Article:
Metals from brakes and other automotive systems are emitted into the air as fine particles, and that cloud of tiny metal particles could wreak havoc on respiratory health.

Virtually Hyper

A physicist and mathematician-artists create multi-colored virtual reality experience of hyperbolic geometry.

Chiroptical Adjustment

Researchers have demonstrated an optical metamaterial whose chiroptical properties in the nonlinear regime produce a significant spectral shift with milliwatt power levels.

Did Methane-Making Microbes Warm Early Earth?

Vast seas covered much of the early Earth, and scientists have long debated what kept those seas from freezing. A popular theory is that potent gases such as methane created a thicker greenhouse atmosphere than is required to keep water liquid today.

China’s Haze Tied to Climate Change

China’s severe winter air pollution may be worsened by changes in atmospheric circulation prompted by Arctic sea ice loss and increased Eurasian snowfall — both caused by global climate change.


Cybersecurity researchers have developed a new form of ransomware that was able to take control of a simulated water treatment plant. The simulated attack was designed to highlight vulnerabilities in control systems used to operate industrial facilities.

Simpler Nanowires

A simple technique for producing oxide nanowires directly from bulk materials could dramatically lower the cost of producing the one-dimensional (1-D) nanostructures.

Testing Boosts Gene Therapies

Using tiny snippets of DNA as “barcodes,” researchers have developed a new technique for rapidly screening nanoparticles for their ability to selectively deliver therapeutic genes to specific organs of the body.

Launch Pad

Since 1980, Tech’s startup incubator has helped companies generate $12 billion in revenue

New Power for Mass Spec

Researchers have harnessed triboelectric nanogenerator technology to dramatically boost the sensitivity of mass spectrometers.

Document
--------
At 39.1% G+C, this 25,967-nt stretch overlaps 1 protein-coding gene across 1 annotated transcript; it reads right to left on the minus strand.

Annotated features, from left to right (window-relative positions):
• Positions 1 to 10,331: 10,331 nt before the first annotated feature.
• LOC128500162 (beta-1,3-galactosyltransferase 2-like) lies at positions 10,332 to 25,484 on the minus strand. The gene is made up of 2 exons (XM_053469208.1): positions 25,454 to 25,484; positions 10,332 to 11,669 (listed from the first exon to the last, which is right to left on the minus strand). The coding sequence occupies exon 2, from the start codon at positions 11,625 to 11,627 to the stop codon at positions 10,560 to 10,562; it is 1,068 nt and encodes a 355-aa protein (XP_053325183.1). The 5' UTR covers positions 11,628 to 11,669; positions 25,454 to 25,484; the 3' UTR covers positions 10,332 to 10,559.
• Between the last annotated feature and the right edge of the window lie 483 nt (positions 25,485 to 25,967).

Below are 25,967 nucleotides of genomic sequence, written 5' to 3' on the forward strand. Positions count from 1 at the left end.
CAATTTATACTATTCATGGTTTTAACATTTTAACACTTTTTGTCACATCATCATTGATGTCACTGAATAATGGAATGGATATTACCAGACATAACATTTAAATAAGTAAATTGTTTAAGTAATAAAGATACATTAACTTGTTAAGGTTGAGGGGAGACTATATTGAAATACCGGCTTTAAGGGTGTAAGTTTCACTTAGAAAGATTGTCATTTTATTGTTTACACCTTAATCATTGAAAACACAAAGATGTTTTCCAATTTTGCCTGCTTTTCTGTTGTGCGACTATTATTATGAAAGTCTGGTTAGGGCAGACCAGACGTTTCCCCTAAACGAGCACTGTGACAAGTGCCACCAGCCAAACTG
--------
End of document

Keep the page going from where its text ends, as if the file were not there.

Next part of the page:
Sounds Important

Lower pitches in voices or music in advertisements lead consumers to infer a larger product size, a new study has found.

A Swarm First: Dogfighting

In what may have been the first aerial encounter of its kind, researchers from the Georgia Tech Research Institute (GTRI) and the Naval Postgraduate School pitted two swarms of autonomous aircraft against each other over a military test facility.

Mechanical Menagerie

Meet Alexis Noel, a Ph.D. student in Mechanical Engineering and an expert in cat tongues.

User Friendlier

A new interface for robots designed by Georgia Tech researchers is much simpler and more efficient than the traditional interface — the user simply points and clicks on an item.


John Toon

John Toon

Director of Research News
Phone: 404.894.6986
T.J. Becker

T.J. Becker

Freelance Writer
Portrait of Stacy Braukman

Stacy Braukman

Rob Felt

Rob Felt

Phone: 404.894.6014
Portrait of Chris Moore

Christopher Moore


Péralte C. Paul

Communications & Marketing Manager
Phone: 404.894.8727
Margaret Tate

Margaret Tate


Media Contacts

John Toon

John Toon

Director of Research News
Phone: 404.894.6986

Anne Wainscott-Sargent

Research News
Phone: 404-435-5784